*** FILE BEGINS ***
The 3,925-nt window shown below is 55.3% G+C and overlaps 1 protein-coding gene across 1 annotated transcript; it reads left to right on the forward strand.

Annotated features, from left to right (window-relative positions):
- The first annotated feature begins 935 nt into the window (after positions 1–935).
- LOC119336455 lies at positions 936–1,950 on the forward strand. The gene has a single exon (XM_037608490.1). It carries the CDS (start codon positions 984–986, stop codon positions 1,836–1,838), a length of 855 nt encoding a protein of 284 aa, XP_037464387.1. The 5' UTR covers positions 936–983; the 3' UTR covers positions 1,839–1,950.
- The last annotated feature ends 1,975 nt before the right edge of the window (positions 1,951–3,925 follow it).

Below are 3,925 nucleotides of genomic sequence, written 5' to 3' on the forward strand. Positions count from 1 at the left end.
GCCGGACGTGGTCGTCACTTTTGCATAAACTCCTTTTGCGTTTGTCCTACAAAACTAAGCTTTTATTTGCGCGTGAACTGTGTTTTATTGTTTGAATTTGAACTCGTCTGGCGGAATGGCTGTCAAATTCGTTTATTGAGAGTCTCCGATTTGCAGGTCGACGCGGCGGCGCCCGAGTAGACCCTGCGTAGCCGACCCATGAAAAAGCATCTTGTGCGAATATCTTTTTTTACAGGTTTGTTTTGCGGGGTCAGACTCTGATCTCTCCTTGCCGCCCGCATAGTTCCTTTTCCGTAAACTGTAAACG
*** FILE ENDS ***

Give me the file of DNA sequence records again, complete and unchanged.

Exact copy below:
The 3,925-nt window shown below is 55.3% G+C and overlaps 1 protein-coding gene across 1 annotated transcript; it reads left to right on the forward strand.

Annotated features, from left to right (window-relative positions):
- The first annotated feature begins 935 nt into the window (after positions 1–935).
- LOC119336455 lies at positions 936–1,950 on the forward strand. The gene has a single exon (XM_037608490.1). It carries the CDS (start codon positions 984–986, stop codon positions 1,836–1,838), a length of 855 nt encoding a protein of 284 aa, XP_037464387.1. The 5' UTR covers positions 936–983; the 3' UTR covers positions 1,839–1,950.
- The last annotated feature ends 1,975 nt before the right edge of the window (positions 1,951–3,925 follow it).

Below are 3,925 nucleotides of genomic sequence, written 5' to 3' on the forward strand. Positions count from 1 at the left end.
GCCGGACGTGGTCGTCACTTTTGCATAAACTCCTTTTGCGTTTGTCCTACAAAACTAAGCTTTTATTTGCGCGTGAACTGTGTTTTATTGTTTGAATTTGAACTCGTCTGGCGGAATGGCTGTCAAATTCGTTTATTGAGAGTCTCCGATTTGCAGGTCGACGCGGCGGCGCCCGAGTAGACCCTGCGTAGCCGACCCATGAAAAAGCATCTTGTGCGAATATCTTTTTTTACAGGTTTGTTTTGCGGGGTCAGACTCTGATCTCTCCTTGCCGCCCGCATAGTTCCTTTTCCGTAAACTGTAAACG